Belgium: Developing countries are increasingly using satellite data to monitor urban development and natural resources, according to a recent EurActive report. The report states that the consumption is backed by funding from developed countries.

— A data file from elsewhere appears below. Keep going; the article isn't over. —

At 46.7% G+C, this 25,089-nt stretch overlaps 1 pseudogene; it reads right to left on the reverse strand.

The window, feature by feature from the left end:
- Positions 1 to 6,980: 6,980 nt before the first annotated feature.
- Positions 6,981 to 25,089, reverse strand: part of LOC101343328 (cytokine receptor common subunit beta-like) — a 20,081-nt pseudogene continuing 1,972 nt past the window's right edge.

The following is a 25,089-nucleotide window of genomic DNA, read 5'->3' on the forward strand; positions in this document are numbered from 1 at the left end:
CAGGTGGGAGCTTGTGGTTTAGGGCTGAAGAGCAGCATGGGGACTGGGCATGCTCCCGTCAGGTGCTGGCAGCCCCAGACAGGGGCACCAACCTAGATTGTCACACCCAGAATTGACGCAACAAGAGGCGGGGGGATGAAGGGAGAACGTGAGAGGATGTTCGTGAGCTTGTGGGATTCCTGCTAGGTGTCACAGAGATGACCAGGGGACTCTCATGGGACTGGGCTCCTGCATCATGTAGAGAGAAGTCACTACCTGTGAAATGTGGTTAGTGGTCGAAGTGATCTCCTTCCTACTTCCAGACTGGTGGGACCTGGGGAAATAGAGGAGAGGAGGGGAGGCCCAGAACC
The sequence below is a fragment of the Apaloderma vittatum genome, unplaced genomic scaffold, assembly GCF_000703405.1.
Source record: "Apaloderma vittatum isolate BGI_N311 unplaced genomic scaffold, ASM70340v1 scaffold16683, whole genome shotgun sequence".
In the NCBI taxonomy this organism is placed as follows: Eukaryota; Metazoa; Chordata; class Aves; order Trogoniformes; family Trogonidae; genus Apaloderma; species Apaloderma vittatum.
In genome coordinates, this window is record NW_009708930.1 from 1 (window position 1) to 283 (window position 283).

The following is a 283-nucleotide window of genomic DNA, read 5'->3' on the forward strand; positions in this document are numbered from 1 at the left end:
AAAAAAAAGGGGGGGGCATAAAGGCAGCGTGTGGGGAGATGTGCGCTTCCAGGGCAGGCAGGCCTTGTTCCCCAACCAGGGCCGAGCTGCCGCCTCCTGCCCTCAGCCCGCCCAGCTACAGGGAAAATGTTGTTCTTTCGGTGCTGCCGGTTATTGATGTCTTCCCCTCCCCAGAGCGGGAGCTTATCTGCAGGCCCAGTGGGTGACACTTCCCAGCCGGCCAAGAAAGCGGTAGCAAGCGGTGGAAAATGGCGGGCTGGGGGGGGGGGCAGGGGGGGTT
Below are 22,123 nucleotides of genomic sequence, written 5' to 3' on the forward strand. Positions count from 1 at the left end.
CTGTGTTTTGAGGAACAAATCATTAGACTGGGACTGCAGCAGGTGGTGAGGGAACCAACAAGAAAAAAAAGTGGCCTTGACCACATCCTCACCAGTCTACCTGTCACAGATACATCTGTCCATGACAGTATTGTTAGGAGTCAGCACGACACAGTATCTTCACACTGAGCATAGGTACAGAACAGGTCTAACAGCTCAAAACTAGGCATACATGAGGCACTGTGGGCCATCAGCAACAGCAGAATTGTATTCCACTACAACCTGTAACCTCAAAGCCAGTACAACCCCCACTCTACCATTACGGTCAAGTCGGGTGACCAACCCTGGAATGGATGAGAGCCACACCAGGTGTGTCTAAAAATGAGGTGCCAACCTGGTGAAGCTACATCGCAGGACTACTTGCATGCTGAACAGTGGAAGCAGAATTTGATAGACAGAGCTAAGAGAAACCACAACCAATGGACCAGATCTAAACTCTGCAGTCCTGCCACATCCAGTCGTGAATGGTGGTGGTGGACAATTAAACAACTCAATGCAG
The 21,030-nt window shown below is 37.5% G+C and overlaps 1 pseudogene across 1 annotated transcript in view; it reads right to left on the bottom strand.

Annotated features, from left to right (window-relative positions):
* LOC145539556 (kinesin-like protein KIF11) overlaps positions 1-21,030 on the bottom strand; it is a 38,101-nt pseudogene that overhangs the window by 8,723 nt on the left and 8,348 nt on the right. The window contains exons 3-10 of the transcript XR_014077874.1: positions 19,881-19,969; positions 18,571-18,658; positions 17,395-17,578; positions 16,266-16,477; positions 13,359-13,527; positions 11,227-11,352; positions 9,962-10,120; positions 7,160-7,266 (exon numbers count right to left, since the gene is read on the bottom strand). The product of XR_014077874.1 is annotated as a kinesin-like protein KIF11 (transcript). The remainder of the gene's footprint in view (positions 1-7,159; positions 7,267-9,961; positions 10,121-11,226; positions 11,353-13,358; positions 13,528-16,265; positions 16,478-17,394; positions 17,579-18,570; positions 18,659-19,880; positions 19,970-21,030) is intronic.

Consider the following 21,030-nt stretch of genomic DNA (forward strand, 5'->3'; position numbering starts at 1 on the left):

The report says that satellite data can help developing countries in solving issues like forest protection, urban growth planning and water resource management. Since most developing countries cannot afford the cost of processing and analysing satellite imagery, they are highly dependent on international cooperation. International space programmes play an important role in arranging satellite data to address these issues effectively. Eoworld, the World Bank project in collaboration with the European Space Agency (ESA), is one such project that helps in collection and analysis of satellite data in more than 20 countries in Latin America, Africa and Asia. The space agency provides free images, as well as the processing and analysis in the context of specific projects. The World Bank is responsible for defining and implementing the projects. “This type of programme is especially aimed at countries that do not have tools for collecting and processing data efficiently,” says Anna Burzykowska, a specialist of Earth observation at the World Bank. Similarly in a coastal community in North Africa, a project has allowed to observe the adaptation to climate change in the region and locate the areas where the land sags. The report also talks about a French Development Agency programme which helps in monitoring the evolution of forests in Central Africa.